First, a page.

For my STEP signature project, I assisted Dr. Michelle Humeidan and the Clinical Anesthesia Research Lab in conducting the Neurobics Trial. This clinical trial’s aim was to assess the efficacy of preoperative cognitive exercise on the onset of postoperative delirium in a subset of elderly patients – delineated by specific exclusion criteria.
As a result of my STEP signature project, I was able to work in the middle of an ongoing, multi-year clinical trial, which allowed me to test my previous assumptions of clinical research. My assumptions that were tested include the difference between direct patient care and clinical trial proceedings, the level of separation between a research team and the medical staff taking care of patients involved in the clinical trial, as well as what treatments may be tested in a clinical trial. Before my experience in the Neurobics trial, I believed that patients in a clinical trial were taken care of by members of the clinical trial’s research team. Instead, I now understand that a research team works alongside attending physicians in the hospital, and they are another addition upon the existing medical team tasked to take care of each patient. Additionally, my preconceived idea of the separation between a research team and other medical staff was challenged. I previously believed that research teams would operate separately from existing medical staff; however, I now understand that research teams act alongside existing medical staff in order to provide patients with excellent care and keep them involved in the trial. Finally, I used to believe that the only treatments included in clinical trials were prescription drugs. However, I can see that a treatment option can be more than just a prescription drug, but even cognitive exercise.
The experience that challenged my previous assumptions was shadowing cognitive tests. When shadowing cognitive tests, I was able to see that, as a member of the research team, our job was not to take care of patients, but to supplement their care with the proceedings of the clinical trial. Not only did I see that they were under the full care of their normal medical team, but I also saw that I did not extensively monitor their health – as a physician or nurse would – as a member of the research team. Before this experience, I had no idea that clinical trial members were not under the full care of the research team.
In addition to shedding light on the difference between direct patient care and the care given from a research team, shadowing allowed me to reevaluate the separation between the two medical teams. When shadowing, it was crucial to coordinate with the nurses and physicians on staff when beginning a cognitive test or drawing blood for other sections of the trial. This showed that I was wrong to believe how separate the two teams were because we were all acting as one team. Instead of acting separate, it was obvious to me that everyone was part of one team because all of the staff on the floor was prepped and equipped to assist with the clinical trial as well as watch over each patient.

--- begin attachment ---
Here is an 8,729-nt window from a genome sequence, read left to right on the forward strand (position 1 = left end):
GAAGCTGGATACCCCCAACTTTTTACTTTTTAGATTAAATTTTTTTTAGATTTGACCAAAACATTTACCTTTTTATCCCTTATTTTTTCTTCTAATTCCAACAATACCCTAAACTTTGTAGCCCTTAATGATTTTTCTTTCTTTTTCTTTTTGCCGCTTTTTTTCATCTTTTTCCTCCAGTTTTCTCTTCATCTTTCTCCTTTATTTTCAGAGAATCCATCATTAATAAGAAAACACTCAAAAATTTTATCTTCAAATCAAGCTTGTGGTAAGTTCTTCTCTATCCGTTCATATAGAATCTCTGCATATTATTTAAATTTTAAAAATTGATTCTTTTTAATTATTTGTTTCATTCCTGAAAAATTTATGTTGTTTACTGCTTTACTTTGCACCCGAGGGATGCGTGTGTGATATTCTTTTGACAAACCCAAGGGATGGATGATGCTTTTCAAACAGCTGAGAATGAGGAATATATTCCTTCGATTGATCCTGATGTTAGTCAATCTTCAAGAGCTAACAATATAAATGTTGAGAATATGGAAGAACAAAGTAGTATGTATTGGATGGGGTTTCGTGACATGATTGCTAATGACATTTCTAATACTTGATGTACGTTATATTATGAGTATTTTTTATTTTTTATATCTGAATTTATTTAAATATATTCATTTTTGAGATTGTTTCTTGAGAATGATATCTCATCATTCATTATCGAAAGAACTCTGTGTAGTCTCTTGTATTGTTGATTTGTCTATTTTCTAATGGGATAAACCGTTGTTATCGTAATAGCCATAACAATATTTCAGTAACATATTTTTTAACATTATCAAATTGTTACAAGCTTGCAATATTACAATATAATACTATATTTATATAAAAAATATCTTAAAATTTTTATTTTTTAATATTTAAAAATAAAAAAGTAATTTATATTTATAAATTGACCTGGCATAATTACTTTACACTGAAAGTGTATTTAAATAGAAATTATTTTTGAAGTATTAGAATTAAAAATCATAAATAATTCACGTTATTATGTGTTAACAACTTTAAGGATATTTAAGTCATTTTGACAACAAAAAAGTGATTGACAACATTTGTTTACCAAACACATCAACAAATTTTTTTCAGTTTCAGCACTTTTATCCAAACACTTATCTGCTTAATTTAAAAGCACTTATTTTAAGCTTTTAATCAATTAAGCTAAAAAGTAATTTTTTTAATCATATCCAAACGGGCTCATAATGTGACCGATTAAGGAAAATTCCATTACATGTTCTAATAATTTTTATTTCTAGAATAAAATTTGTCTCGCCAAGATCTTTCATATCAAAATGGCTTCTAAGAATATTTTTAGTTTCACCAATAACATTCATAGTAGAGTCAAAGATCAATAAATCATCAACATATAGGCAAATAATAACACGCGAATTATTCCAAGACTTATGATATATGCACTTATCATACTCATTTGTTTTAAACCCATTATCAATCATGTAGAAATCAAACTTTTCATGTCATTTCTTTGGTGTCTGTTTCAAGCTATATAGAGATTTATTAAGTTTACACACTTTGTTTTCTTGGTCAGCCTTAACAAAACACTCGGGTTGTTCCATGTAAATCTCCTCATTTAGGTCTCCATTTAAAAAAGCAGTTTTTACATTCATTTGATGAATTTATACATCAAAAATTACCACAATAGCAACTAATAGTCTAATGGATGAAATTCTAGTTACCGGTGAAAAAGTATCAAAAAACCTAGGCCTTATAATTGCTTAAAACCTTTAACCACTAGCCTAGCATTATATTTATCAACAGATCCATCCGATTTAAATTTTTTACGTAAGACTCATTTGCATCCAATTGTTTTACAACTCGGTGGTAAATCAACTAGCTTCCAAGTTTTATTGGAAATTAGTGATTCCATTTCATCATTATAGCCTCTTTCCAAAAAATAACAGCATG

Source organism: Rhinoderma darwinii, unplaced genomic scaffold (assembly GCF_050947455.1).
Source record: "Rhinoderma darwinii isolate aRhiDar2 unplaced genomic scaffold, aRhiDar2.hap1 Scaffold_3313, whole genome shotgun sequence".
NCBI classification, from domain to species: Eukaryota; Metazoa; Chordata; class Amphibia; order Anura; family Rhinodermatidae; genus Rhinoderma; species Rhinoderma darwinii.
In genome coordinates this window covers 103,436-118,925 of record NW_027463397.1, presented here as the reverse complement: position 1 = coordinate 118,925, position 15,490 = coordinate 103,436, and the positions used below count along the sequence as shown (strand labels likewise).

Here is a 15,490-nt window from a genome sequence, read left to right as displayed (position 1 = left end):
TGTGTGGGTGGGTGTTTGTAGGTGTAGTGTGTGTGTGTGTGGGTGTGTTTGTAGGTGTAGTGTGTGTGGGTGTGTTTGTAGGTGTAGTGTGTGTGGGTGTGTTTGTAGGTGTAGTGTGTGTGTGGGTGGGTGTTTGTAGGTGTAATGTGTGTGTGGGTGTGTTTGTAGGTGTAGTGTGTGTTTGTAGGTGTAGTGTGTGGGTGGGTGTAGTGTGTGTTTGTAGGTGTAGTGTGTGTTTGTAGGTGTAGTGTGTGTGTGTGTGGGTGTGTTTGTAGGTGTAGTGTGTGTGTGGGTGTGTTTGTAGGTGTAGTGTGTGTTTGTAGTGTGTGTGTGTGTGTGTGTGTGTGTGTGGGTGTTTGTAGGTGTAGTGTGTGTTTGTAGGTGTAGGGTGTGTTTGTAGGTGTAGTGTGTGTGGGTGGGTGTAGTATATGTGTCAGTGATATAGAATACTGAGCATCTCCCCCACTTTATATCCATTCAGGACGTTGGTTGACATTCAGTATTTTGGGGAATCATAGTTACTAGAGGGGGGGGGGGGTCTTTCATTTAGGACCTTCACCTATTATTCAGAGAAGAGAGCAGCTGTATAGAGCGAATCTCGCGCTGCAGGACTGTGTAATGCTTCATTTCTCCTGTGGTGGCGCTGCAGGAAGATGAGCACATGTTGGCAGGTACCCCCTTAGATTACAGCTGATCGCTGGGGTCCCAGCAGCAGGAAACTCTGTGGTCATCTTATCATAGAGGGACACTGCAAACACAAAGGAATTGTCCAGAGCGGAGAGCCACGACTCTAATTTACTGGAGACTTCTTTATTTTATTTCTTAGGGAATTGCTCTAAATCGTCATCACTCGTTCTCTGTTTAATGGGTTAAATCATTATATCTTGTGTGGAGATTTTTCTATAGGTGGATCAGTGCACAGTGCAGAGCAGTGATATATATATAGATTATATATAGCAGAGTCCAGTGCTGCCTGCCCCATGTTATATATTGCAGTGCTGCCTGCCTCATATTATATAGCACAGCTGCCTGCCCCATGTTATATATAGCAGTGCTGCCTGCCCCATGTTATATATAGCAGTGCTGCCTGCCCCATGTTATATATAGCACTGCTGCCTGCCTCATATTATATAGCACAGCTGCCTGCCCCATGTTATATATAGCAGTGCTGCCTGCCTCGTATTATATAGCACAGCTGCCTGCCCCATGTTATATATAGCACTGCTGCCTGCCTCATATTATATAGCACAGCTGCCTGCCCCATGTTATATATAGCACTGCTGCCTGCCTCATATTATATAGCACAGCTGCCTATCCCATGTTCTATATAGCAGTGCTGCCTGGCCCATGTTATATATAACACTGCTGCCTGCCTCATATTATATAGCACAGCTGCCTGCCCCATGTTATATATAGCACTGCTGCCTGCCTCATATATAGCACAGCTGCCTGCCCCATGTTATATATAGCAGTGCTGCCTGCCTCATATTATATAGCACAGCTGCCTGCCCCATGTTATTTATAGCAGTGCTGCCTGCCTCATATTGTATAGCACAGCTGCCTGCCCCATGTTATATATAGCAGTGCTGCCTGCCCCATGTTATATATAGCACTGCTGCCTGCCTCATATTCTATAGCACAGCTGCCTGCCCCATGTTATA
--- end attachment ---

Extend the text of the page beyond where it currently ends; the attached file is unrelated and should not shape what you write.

Finally, as a result of shadowing the clinical trial’s cognitive tests, I was able to see that a treatment method was not always a prescription medication. Instead, I saw that cognitive stimulation via an iPad was a treatment method being tested. Because of being a part of this experience, I now believe that I have a fuller understanding of the scope of clinical research as being far more than a drug testing site. Instead, it is an intellectual playground where novel ideas can come in all forms.
My new understanding of clinical research is not only currently valuable to me, but crucial in my future career. I now understand that as a physician, I can be given the option to both care for patients and help enhance current medical knowledge without having to devote myself as only a physician or a clinical researcher. As a result, I further understand how crucial physicians are to not only conducting but also maintaining long clinical trials, which further increases my understanding of the power of a team of motivated individuals in making a difference in the world. Additionally, I understand how incredible, yet simple, medicine can end up being. If, upon completion, the Neurobics trial shows that cognitive exercise is a viable preventative measure to combating postoperative delirium, something as simple as cognitive stimulation before surgery will have been able to stop the onset of something that even drugs have failed to remedy. This once again has helped inspire an awe of the human body, which has helped bolster my desire to become a physician.